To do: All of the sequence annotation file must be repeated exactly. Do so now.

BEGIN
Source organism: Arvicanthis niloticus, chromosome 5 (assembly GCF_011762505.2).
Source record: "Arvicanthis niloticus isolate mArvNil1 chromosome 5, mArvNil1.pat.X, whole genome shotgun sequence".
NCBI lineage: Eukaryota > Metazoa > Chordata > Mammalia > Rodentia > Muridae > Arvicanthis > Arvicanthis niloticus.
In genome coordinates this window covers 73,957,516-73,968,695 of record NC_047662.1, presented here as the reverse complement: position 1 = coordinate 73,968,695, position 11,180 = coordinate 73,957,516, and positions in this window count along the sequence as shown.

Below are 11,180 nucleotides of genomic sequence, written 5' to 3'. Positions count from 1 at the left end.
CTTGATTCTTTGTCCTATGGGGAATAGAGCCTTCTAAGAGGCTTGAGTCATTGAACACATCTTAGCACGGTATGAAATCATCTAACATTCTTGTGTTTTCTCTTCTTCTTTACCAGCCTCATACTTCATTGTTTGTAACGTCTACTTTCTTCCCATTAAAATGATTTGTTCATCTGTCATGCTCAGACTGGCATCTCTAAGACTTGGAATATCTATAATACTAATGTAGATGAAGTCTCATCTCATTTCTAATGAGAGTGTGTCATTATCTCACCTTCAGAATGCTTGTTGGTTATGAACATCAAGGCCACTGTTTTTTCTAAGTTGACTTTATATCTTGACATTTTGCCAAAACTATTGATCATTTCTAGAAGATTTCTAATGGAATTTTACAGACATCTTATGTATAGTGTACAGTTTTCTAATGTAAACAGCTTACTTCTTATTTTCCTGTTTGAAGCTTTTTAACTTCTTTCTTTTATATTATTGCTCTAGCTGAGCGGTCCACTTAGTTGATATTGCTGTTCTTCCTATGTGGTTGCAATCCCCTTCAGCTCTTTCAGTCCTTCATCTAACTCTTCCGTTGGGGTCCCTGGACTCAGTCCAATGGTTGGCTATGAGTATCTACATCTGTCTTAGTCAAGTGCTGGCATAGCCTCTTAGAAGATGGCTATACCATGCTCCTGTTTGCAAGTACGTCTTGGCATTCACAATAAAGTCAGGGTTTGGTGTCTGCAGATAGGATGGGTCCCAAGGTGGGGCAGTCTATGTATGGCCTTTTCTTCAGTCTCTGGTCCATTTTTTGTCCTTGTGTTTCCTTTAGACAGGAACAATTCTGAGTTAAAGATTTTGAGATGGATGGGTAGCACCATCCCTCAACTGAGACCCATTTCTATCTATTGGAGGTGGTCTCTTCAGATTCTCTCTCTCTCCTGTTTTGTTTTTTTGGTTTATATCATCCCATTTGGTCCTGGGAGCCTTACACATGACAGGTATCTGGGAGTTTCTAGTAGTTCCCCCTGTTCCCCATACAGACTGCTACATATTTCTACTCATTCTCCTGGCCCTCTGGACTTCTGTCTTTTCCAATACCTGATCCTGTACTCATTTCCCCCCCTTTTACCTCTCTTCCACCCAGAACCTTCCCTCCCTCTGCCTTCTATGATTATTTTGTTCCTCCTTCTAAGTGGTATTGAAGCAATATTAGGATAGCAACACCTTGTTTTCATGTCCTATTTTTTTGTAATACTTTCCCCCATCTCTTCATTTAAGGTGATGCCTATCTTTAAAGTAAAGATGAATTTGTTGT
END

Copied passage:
Source organism: Arvicanthis niloticus, chromosome 5 (assembly GCF_011762505.2).
Source record: "Arvicanthis niloticus isolate mArvNil1 chromosome 5, mArvNil1.pat.X, whole genome shotgun sequence".
NCBI lineage: Eukaryota > Metazoa > Chordata > Mammalia > Rodentia > Muridae > Arvicanthis > Arvicanthis niloticus.
In genome coordinates this window covers 73,957,516-73,968,695 of record NC_047662.1, presented here as the reverse complement: position 1 = coordinate 73,968,695, position 11,180 = coordinate 73,957,516, and positions in this window count along the sequence as shown.

Below are 11,180 nucleotides of genomic sequence, written 5' to 3'. Positions count from 1 at the left end.
CTTGATTCTTTGTCCTATGGGGAATAGAGCCTTCTAAGAGGCTTGAGTCATTGAACACATCTTAGCACGGTATGAAATCATCTAACATTCTTGTGTTTTCTCTTCTTCTTTACCAGCCTCATACTTCATTGTTTGTAACGTCTACTTTCTTCCCATTAAAATGATTTGTTCATCTGTCATGCTCAGACTGGCATCTCTAAGACTTGGAATATCTATAATACTAATGTAGATGAAGTCTCATCTCATTTCTAATGAGAGTGTGTCATTATCTCACCTTCAGAATGCTTGTTGGTTATGAACATCAAGGCCACTGTTTTTTCTAAGTTGACTTTATATCTTGACATTTTGCCAAAACTATTGATCATTTCTAGAAGATTTCTAATGGAATTTTACAGACATCTTATGTATAGTGTACAGTTTTCTAATGTAAACAGCTTACTTCTTATTTTCCTGTTTGAAGCTTTTTAACTTCTTTCTTTTATATTATTGCTCTAGCTGAGCGGTCCACTTAGTTGATATTGCTGTTCTTCCTATGTGGTTGCAATCCCCTTCAGCTCTTTCAGTCCTTCATCTAACTCTTCCGTTGGGGTCCCTGGACTCAGTCCAATGGTTGGCTATGAGTATCTACATCTGTCTTAGTCAAGTGCTGGCATAGCCTCTTAGAAGATGGCTATACCATGCTCCTGTTTGCAAGTACGTCTTGGCATTCACAATAAAGTCAGGGTTTGGTGTCTGCAGATAGGATGGGTCCCAAGGTGGGGCAGTCTATGTATGGCCTTTTCTTCAGTCTCTGGTCCATTTTTTGTCCTTGTGTTTCCTTTAGACAGGAACAATTCTGAGTTAAAGATTTTGAGATGGATGGGTAGCACCATCCCTCAACTGAGACCCATTTCTATCTATTGGAGGTGGTCTCTTCAGATTCTCTCTCTCTCCTGTTTTGTTTTTTTGGTTTATATCATCCCATTTGGTCCTGGGAGCCTTACACATGACAGGTATCTGGGAGTTTCTAGTAGTTCCCCCTGTTCCCCATACAGACTGCTACATATTTCTACTCATTCTCCTGGCCCTCTGGACTTCTGTCTTTTCCAATACCTGATCCTGTACTCATTTCCCCCCCTTTTACCTCTCTTCCACCCAGAACCTTCCCTCCCTCTGCCTTCTATGATTATTTTGTTCCTCCTTCTAAGTGGTATTGAAGCAATATTAGGATAGCAACACCTTGTTTTCATGTCCTATTTTTTTGTAATACTTTCCCCCATCTCTTCATTTAAGGTGATGCCTATCTTTAAAGTAAAGATGAATTTGTTGT